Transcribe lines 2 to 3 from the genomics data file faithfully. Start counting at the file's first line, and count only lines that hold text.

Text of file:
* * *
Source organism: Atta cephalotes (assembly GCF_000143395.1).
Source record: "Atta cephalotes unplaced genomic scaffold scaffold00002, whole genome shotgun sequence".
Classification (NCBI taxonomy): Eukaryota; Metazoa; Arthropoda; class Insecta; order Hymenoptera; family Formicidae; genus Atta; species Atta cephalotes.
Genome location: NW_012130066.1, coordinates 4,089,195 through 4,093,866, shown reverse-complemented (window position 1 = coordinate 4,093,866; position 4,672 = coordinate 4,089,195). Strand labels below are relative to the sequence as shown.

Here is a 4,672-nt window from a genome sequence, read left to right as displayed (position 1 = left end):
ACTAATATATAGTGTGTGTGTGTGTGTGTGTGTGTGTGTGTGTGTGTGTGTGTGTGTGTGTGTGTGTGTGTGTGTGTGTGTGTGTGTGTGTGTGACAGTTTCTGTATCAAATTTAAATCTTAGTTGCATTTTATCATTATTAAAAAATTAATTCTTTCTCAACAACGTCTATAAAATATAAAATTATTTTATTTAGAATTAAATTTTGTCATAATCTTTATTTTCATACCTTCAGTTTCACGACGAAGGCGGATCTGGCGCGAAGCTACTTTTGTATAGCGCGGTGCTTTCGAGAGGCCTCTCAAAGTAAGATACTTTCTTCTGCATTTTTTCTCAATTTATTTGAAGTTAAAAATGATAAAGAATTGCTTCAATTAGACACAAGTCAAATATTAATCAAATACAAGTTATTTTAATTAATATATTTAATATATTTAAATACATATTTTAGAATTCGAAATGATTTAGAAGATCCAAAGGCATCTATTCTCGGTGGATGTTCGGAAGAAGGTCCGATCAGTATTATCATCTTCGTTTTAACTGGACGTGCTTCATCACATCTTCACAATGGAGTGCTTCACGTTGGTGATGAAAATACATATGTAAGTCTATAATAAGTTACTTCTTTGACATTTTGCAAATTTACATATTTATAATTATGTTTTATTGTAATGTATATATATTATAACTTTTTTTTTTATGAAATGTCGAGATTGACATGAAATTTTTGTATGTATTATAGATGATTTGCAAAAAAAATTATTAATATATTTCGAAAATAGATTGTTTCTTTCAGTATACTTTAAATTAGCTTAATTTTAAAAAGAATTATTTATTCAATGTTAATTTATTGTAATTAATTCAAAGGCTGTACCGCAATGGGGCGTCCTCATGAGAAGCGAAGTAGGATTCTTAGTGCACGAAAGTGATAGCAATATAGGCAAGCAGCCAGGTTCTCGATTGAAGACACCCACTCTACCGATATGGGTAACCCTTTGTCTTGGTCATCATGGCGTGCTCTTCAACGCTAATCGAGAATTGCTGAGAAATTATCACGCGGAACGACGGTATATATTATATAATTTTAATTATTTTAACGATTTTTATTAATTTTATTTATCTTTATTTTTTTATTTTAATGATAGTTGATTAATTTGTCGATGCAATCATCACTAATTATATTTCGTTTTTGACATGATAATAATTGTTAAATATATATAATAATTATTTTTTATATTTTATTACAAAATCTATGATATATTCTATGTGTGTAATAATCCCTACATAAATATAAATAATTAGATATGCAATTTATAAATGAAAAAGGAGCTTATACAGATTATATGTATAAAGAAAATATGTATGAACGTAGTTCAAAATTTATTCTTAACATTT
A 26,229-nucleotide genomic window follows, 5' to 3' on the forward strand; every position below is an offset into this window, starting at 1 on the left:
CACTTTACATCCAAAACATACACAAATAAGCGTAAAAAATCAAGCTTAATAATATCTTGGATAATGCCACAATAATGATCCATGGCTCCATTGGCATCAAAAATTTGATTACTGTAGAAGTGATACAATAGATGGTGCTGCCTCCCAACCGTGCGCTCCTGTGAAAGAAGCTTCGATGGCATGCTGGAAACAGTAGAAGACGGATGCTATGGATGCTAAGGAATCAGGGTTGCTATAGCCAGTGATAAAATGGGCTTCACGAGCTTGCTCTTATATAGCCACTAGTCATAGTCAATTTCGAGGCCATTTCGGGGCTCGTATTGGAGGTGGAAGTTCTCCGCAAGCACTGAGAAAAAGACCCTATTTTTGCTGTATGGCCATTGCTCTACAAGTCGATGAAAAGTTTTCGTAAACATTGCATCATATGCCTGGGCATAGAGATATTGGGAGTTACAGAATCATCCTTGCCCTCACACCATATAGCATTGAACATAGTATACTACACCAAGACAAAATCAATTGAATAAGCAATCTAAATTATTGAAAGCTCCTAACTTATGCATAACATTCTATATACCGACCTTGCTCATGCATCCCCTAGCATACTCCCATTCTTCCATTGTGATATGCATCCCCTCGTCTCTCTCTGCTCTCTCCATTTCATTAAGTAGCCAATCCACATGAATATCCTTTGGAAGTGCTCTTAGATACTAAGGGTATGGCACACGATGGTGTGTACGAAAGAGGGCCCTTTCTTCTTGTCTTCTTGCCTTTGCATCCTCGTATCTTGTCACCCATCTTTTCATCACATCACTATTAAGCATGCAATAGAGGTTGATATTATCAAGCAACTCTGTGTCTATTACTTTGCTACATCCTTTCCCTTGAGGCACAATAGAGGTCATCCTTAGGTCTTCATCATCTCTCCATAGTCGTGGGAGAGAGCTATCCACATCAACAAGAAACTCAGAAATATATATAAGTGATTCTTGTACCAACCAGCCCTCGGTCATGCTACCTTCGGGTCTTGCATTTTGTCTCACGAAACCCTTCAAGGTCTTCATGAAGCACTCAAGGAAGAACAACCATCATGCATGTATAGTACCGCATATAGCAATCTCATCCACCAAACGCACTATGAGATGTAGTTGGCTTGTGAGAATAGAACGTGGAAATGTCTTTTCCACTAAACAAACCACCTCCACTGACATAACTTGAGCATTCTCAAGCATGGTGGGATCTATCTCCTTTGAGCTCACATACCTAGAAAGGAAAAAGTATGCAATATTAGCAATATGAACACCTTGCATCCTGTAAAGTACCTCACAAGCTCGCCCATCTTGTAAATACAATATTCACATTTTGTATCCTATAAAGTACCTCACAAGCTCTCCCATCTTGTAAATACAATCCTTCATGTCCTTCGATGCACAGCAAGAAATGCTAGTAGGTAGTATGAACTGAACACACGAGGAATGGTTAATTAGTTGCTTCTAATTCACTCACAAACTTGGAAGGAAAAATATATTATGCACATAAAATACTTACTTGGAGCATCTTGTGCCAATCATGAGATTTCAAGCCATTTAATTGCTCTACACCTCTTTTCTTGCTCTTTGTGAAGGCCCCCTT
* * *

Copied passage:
Source record: "Atta cephalotes unplaced genomic scaffold scaffold00002, whole genome shotgun sequence".
Classification (NCBI taxonomy): Eukaryota; Metazoa; Arthropoda; class Insecta; order Hymenoptera; family Formicidae; genus Atta; species Atta cephalotes.